Walgreens Boots finally does something. Their teaming with Microsoft to migrate their IT infrastructure to the Azure platform will eventually lead to “more personalized care experiences from preventative self-care to chronic disease management. WBA will leverage the cloud for wellness and lifestyle management programs.” It was important enough to both companies to have a photo op with twin CEOs: Walgreens Boots’ Stefano Pessina and Microsoft’s Satya Nadella. The ‘consumerization of healthcare’ and ‘transforming healthcare delivery’ phrases liberally sprinkled throughout the article and the press release are today’s prevalent clichés, as ‘synergy’ was the buzzword of say, 1999. Healthcare IT News, CNBC  In the long run, this IT overhaul may actually mean more to their customers than, say, the Amazon-JP Morgan-Berkshire Hathaway hydra.

A vote of confidence in diagnostic telehealth pioneered by young Israeli company TytoCare. They added $9 million to their Series C from investors including Sanford Health, Itochu and Shenzhen Capital Group (and its affiliates). This adds to last year’s round led by Ping An Global Voyager Fund for a total Series C of $33.5 million. TechCrunch. TytoCare also was named one of Wired’s Best of CES (CBS TV video, at 1:35) and earlier this month announced the integration of Health Navigator’s symptom checker into their system.

The judge says ‘No Delay For You’! In the CVS-Aetna hearing, Federal Judge Richard Leon refused to give the Department of Justice any more time to submit comments in the CVS Health and Aetna merger case. The deadline remains 15 February despite the government shutdown furloughing much of the antitrust division. Judge Leon is reviewing the decree under the Tunney Act requirement that the merger meet the public interest. Healthcare Finance

Care Innovations ankles Louisville. A modest and mainly paywalled item in Louisville Business First may point to something larger at Care Innovations. After two years of operation and a much-touted expansion to one of Louisville’s better addresses, the telehealth/RPM company has quietly vacated its 7,200 square foot space at Brown & Williamson Tower and pulled its operations from the city. Reporters from the publication were unable to obtain a statement from Care Innovations, which is now in Folsom, California, closer to majority owner Intel. At the time of their Louisville expansion in April 2017 (still on their website), Care Innovations received a $500,000 KBI tax incentive to create 24 high-paying jobs, which now are departed. It is ironic as Louisville is a health hub dominated by insurer Humana but has successfully campaigned for health tech. Last July [TTA 17 July], CI sold its Validation Institute and their VA win disappeared from their website. Of late, there has been no news from the one-time Intel-GE partnership.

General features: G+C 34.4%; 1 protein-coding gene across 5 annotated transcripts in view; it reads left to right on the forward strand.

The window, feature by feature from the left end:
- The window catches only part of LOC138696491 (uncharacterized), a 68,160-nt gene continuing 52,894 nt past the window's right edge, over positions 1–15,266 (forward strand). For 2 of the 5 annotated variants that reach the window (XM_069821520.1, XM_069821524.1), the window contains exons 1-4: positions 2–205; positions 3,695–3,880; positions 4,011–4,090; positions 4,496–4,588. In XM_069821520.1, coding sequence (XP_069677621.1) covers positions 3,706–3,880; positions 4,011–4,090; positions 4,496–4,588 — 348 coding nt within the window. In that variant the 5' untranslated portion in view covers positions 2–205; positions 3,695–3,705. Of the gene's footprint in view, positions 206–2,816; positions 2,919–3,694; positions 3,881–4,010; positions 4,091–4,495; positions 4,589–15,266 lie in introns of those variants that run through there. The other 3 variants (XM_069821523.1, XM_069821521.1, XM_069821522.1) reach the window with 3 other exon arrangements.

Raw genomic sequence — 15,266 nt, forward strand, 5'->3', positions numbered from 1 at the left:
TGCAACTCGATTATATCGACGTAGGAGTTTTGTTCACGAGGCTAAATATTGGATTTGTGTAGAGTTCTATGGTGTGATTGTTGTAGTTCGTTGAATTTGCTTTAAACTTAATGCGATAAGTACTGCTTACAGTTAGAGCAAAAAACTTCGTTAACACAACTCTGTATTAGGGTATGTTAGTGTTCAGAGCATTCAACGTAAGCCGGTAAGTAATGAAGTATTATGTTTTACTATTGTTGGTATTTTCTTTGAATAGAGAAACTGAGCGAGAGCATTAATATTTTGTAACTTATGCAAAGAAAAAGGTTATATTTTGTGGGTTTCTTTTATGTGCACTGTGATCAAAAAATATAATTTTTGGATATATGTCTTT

Off to DC court we go: Anthem-Cigna, Aetna-Humana merger trials (US)

It seems like a year ago that the US Department of Justice sued to stop the merger of these healthcare payer giants on antitrust grounds, but it was only July! On the face of it, it would reduce the Big 5 Payers to the Big 3, with the $48 bn Anthem-Cigna matchup besting UnitedHealthcare for the #1 pole position with 45 million covered persons. DOJ also cited reduction of benefits, raising premiums, cutting payments to doctors and reducing the quality of service. 11 states, including New York, California and Connecticut, plus the District of Columbia, are backing the DOJ.

The Anthem – Cigna trial started today in US Federal Court in Washington DC. It is a two-phase hearing: the first on Anthem – Cigna’s merger’s effect on national employers, the second starting 12 Dec on local markets.

So much has happened since our July report, none of it good. ACA exchange plans have hiked benefits up well into the double digit increases by state due to lack of competition: CO-OP insurers couldn’t defy actuarial gravity for long and went out of business; commercial insurers lost too much money and bailed from multiple states (KFF). The effect on Medicare Advantage programs, which are judged on the county-state level, will be most significant with a combined Aetna-Humana having 40-50 percent market share in many counties. This triggers divestiture in current regulations.

These mergers rarely go to court after a DOJ action, so all eyes are on DC. An added fillip is that many expected the lawsuit to be the final kibosh on a Anthem-Cigna deal where reports of conflicts on future management and governance of a single entity were frequent. It wasn’t–and DOJ reportedly will be using documentation on the governance clash to demonstrate why it should not take place.

The $38 bn Aetna – Humana court date is 5 Dec, also in Washington, before a different judge.  All want a decision before year’s end so that (if positive) they can proceed with state regulatory approvals before deal expiration on 30 April 2017.

Bloomberg Big Law Business, USA Today  Also don’t assume this has much to do with a Donald J. Trump administration being ‘typical Republican=friendlier to Big Mergers’, because the president-elect has been hostile to other high profile ones, notably AT&T/TimeWarner, and this will be over before a new Attorney General is confirmed.